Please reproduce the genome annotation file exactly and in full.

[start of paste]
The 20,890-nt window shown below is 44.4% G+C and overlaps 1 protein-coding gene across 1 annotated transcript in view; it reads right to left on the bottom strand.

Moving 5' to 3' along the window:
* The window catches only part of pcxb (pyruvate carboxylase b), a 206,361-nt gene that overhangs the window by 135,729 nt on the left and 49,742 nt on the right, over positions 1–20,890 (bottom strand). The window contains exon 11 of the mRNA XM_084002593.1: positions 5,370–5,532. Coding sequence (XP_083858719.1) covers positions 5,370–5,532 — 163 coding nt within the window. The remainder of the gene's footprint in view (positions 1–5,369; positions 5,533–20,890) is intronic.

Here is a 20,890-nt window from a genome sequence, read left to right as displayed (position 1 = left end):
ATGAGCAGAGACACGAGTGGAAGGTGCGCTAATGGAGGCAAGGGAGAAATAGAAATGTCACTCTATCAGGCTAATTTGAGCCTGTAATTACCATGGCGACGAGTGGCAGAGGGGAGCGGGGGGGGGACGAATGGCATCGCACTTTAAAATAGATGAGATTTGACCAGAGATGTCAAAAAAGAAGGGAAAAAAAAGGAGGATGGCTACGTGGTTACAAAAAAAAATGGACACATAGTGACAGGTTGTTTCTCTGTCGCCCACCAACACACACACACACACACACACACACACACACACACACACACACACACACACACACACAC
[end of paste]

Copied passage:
The 20,890-nt window shown below is 44.4% G+C and overlaps 1 protein-coding gene across 1 annotated transcript in view; it reads right to left on the bottom strand.

Moving 5' to 3' along the window:
* The window catches only part of pcxb (pyruvate carboxylase b), a 206,361-nt gene that overhangs the window by 135,729 nt on the left and 49,742 nt on the right, over positions 1–20,890 (bottom strand). The window contains exon 11 of the mRNA XM_084002593.1: positions 5,370–5,532. Coding sequence (XP_083858719.1) covers positions 5,370–5,532 — 163 coding nt within the window. The remainder of the gene's footprint in view (positions 1–5,369; positions 5,533–20,890) is intronic.

Here is a 20,890-nt window from a genome sequence, read left to right as displayed (position 1 = left end):
ATGAGCAGAGACACGAGTGGAAGGTGCGCTAATGGAGGCAAGGGAGAAATAGAAATGTCACTCTATCAGGCTAATTTGAGCCTGTAATTACCATGGCGACGAGTGGCAGAGGGGAGCGGGGGGGGGACGAATGGCATCGCACTTTAAAATAGATGAGATTTGACCAGAGATGTCAAAAAAGAAGGGAAAAAAAAGGAGGATGGCTACGTGGTTACAAAAAAAAATGGACACATAGTGACAGGTTGTTTCTCTGTCGCCCACCAACACACACACACACACACACACACACACACACACACACACACACACACACACACACACAC